|Publication number||US6509582 B1|
|Application number||US 10/108,152|
|Publication date||Jan 21, 2003|
|Filing date||Mar 27, 2002|
|Priority date||Mar 27, 2002|
|Publication number||10108152, 108152, US 6509582 B1, US 6509582B1, US-B1-6509582, US6509582 B1, US6509582B1|
|Inventors||R. Evan Bendall|
|Original Assignee||Fairchild Semiconductor Corporation|
|Export Citation||BiBTeX, EndNote, RefMan|
|Patent Citations (10), Referenced by (19), Classifications (23), Legal Events (8)|
|External Links: USPTO, USPTO Assignment, Espacenet|
This invention relates to power semiconductor fabrication, and more specifically to the incorporation of test probing of power semiconductor devices in the fabrication process.
Rectangular semiconductor pads usually provide both a location to place a probe and a site for making electrical connections to the package or to other components of a system. For wire bonding packaging, although improper probing can create difficulties, no systematic problems exist that prohibit the use of probes to determine whether a device will meet specifications before expensive continued processing and packaging.
For bump connections, however, varying surface patterns caused by probing can cause systematic problems. To quote from current practitioners: “Bumping over probed I/O pads can result in solder explosions, enlarged and diminished bumps. It is very difficult to cover severe probe damage with a thin UBM layer using an evaporation or sputtering process. If the pad metal has been smeared to such an extent that the UBM does not completely coat the smeared I/O pad metallurgy (typically, A1 based) poor plating can occur. An enlarged bump is indicative of voids in the solder.” (This quote was taken from p. 1 of “Flip Chip Production Experience: Some Design, Process, Reliability, and Cost Considerations”, by J. D. Mis, G. A. Rinne, P. A. Deane, and G. M. Adema, MCNC Electronic Technologies Division, Research Triangle Park, N.C.)
A second problem with bumping over I/O pads is that plating chemistry reacts with Al metallization, dissolving it away. Large voids in the solder are a field failure reliability risk.
Thus, probing to determine whether a bump device will meet specifications before expensive future processing is either not possible or very difficult.
The conventional placement of source and gate pads is shown in FIG. 1. The control gate pad 10 occupies one corner of the entire face 5 of the device. The source pad 20 occupies the rest of the face 5. When gate contact bumps 12 and source contact bumps 22 are added as shown in FIG. 2, a single bump 12 is conventionally placed in the middle of the control gate pad 10, and multiple bumps 22 are conventionally placed in an array across the entire source pad 20.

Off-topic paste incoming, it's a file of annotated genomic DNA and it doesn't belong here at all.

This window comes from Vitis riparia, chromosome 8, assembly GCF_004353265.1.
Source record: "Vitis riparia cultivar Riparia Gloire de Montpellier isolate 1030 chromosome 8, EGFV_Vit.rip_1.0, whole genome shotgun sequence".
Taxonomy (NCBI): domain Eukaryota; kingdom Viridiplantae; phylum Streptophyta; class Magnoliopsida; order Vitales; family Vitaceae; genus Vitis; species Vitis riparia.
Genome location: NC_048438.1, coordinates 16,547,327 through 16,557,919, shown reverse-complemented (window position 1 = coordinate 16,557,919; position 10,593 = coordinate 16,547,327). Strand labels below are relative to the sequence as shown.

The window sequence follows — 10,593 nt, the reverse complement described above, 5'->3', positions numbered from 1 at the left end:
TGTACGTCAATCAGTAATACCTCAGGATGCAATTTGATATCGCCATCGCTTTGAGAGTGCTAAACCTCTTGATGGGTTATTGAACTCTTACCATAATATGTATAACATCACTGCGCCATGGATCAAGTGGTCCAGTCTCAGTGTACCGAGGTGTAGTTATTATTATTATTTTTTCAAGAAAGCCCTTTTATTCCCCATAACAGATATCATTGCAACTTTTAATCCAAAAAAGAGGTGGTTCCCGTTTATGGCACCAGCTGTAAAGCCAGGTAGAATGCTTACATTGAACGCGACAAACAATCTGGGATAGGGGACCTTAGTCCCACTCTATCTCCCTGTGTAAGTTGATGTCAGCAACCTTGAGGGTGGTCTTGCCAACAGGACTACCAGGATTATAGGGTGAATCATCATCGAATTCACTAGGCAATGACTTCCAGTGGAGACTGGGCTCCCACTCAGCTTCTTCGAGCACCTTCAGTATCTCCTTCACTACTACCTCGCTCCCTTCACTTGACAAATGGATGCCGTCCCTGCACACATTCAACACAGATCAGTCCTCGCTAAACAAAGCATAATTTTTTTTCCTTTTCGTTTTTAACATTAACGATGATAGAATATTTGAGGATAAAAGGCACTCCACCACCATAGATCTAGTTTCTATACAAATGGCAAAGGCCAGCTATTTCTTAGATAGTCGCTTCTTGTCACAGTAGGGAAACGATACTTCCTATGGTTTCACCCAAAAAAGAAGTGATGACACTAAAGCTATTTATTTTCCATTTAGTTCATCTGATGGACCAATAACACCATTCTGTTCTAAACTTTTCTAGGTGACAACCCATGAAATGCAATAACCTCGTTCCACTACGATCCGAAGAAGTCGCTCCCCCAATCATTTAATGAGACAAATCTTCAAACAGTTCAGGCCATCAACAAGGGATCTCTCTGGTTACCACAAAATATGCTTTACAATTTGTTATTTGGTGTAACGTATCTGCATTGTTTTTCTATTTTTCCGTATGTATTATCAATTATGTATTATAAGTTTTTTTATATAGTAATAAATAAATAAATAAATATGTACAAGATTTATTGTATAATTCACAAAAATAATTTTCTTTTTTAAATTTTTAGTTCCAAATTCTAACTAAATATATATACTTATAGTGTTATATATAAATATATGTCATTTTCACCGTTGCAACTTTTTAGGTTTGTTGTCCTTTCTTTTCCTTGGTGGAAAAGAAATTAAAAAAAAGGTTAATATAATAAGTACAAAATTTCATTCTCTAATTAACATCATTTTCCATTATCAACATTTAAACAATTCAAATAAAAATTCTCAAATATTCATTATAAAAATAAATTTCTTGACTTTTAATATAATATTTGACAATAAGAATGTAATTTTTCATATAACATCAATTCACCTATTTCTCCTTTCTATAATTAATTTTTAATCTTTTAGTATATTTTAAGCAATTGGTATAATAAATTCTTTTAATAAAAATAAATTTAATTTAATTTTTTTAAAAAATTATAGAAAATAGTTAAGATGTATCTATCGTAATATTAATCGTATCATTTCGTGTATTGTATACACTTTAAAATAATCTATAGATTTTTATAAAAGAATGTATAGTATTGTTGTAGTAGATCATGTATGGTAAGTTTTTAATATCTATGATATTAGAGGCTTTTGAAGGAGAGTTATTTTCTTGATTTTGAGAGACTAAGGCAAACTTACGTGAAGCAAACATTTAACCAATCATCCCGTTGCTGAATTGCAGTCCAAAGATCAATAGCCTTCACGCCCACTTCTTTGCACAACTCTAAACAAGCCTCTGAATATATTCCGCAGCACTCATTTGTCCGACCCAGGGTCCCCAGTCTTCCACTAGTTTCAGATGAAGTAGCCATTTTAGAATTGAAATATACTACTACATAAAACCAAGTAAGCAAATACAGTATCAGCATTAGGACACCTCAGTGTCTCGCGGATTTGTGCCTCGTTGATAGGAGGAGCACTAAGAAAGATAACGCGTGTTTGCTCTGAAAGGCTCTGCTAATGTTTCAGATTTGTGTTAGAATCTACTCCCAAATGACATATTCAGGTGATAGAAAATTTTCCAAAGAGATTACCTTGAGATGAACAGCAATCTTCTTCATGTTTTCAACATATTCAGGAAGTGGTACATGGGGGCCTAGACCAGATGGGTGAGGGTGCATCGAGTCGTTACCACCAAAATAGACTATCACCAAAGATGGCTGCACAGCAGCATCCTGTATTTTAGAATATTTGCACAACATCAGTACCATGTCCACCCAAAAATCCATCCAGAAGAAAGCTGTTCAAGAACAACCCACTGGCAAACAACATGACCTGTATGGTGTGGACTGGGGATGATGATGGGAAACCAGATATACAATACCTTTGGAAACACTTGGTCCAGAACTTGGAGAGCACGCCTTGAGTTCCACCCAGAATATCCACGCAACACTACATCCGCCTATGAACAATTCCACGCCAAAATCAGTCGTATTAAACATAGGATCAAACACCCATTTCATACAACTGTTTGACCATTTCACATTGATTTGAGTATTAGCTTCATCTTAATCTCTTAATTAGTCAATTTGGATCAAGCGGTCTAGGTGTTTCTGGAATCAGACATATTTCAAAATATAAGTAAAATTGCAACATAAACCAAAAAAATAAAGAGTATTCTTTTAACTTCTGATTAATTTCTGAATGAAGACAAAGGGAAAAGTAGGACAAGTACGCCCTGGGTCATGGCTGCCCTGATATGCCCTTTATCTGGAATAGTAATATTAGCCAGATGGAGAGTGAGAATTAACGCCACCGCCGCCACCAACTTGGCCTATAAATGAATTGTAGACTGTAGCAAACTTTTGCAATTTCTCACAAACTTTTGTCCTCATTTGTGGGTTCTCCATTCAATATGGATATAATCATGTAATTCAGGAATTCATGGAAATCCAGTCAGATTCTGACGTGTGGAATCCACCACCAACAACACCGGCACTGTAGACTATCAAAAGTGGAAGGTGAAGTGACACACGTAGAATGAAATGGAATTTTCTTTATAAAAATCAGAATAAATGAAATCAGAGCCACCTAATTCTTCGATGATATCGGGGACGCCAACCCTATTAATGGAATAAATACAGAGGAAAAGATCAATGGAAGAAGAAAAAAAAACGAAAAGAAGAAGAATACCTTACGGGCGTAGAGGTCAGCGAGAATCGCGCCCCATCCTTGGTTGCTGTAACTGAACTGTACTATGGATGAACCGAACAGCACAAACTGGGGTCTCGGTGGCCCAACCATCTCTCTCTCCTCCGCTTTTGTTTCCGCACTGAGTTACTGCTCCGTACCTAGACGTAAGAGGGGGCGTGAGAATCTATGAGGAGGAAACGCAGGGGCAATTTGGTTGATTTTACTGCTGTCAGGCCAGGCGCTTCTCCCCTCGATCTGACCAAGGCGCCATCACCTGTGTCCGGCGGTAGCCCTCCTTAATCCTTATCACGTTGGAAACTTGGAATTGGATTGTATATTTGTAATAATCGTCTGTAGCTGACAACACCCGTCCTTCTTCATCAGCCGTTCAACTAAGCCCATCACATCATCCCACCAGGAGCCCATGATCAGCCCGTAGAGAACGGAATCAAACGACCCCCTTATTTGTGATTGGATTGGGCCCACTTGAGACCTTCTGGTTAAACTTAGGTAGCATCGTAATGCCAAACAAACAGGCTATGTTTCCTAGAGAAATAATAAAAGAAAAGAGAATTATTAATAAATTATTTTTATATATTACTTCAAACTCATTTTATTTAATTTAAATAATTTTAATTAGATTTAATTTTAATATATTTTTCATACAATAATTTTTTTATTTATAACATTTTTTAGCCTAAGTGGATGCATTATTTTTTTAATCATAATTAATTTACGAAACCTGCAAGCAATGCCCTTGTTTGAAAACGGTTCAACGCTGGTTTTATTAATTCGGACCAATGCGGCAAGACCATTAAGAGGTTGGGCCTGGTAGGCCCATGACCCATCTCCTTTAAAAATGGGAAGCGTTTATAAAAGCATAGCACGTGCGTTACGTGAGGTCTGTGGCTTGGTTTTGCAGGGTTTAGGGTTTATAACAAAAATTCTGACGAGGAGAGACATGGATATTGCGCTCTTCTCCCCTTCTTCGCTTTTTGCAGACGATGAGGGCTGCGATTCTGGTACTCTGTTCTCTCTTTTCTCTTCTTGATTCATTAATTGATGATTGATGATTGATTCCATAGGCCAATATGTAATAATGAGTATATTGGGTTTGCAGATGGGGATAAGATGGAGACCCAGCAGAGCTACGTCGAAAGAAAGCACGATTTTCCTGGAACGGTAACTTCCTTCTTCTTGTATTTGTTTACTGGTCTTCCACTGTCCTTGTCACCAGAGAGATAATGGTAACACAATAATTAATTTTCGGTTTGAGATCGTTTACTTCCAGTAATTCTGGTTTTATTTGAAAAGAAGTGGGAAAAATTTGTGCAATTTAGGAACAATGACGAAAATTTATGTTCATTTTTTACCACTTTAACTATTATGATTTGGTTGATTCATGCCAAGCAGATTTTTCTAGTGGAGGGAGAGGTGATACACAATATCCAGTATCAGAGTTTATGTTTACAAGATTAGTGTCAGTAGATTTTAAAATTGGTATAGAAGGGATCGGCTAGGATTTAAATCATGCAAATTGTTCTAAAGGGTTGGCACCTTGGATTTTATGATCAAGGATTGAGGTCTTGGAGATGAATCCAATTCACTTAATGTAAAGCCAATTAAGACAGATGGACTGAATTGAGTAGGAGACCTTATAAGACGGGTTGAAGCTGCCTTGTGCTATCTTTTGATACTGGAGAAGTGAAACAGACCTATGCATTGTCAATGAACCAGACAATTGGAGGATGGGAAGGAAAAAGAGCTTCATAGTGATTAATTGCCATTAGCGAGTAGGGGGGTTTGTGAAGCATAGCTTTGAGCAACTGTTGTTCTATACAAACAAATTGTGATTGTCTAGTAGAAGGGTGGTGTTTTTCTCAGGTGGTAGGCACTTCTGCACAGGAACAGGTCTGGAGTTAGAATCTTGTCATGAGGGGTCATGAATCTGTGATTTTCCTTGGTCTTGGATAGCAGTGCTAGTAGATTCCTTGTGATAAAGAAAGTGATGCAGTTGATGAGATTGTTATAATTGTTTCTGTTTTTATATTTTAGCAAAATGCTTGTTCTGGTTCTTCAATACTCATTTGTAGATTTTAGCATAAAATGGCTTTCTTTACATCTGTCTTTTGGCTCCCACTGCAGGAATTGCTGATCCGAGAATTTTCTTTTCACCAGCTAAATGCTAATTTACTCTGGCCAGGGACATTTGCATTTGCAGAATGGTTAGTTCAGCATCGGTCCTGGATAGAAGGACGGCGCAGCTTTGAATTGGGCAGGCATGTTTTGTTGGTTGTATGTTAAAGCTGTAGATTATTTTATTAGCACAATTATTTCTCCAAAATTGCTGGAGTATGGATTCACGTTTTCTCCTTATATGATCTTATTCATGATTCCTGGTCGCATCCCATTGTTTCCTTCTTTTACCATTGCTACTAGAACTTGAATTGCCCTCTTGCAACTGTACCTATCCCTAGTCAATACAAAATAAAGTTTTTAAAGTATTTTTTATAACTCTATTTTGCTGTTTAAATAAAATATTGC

See FIG. 2a for a cross section of the prior art layers. Traditional pad construction consists of a layer or layers 52 of dielectric such as an oxide on a substrate 50, a layer 54 of polysilicon, a layer 56 of conductive metal, one or more passivation layers 58, and a layer 57 of under bump metal (UBM) overlapping passivation layers 58.
Dielectric layer or layers 52 insulates the pad from substrate 50. Conductive metal 56 provides a low resistance interconnect. Polysilicon layer 54 forms a strong adhesive to both oxide 52 and conductive metal 56. Where required, passivation layer 58 protects conductive metal 56 on specified areas of the wafer from scratches. UBM layer 57 provides an anchor for the bump metal and contact with conductive metal 56.
Doped polysilicon layer 54 and conductive metal layer 56 are normally used as a gate material. Polysilicon also serves as part of the device I/O protection circuitry. In the pad area, polysilicon layer 54 and conductive metal layer 56 are in direct electrical contact. To insulate polysilicon layer 54 from conductive metal layer 56 on the device outside of the pad area, a dielectric layer 55 is placed between the two layers. A contact mask defines interconnects between layers 54 and 56 where desired. For pad construction, dielectric layer 55 is usually removed between the metal layer 56 and polysilicon layer 54 to use the excellent adhesive properties of the polysilicon to both metal and dielectric layers.
Probing a wafer to determine its acceptability for operation is usually done after solder bumps have been fabricated over the source and gate pads. Fabricating solder bumps is a difficult and error-prone step. Since conventional probing processes damage the surface and increase the risk of device failure due to such probe damage, probing the device before solder bump fabrication is not conventional practice. FIG. 2b shows the results of an attempt to probe a target area 80 where under bump metal is to be placed and a gate bump is to be fabricated. Probe damage 81 partially penetrates gate metallization 56, and leaves an irregular raised surface 81 a. When under bump metal 57 is deposited over surface 81 a, the surface 57 a of under bump metal 57 substantially follows the surface irregularity of surface 81 a. Since probe damage metal is mechanically weaker than the gate metallization, and the surface irregularities contribute to poor adhesion between gate metallization and the overlying conductive layers, the result is increased frequency of failure of bump fabrication processing.
A method of locating a testing area for probe placement may be found in U.S. Pat. No. 5,734,175 (Taniguchi), “Insulated-Gate Semiconductor Device Having a Position Recognizing Pattern Directly on the Gate Contact Area”. The '175 patent forms a visible wiring pattern in the gate contact area for wire bonding, but offers no pattern in the source contact area, and does not address the unique requirements of bump contact technology.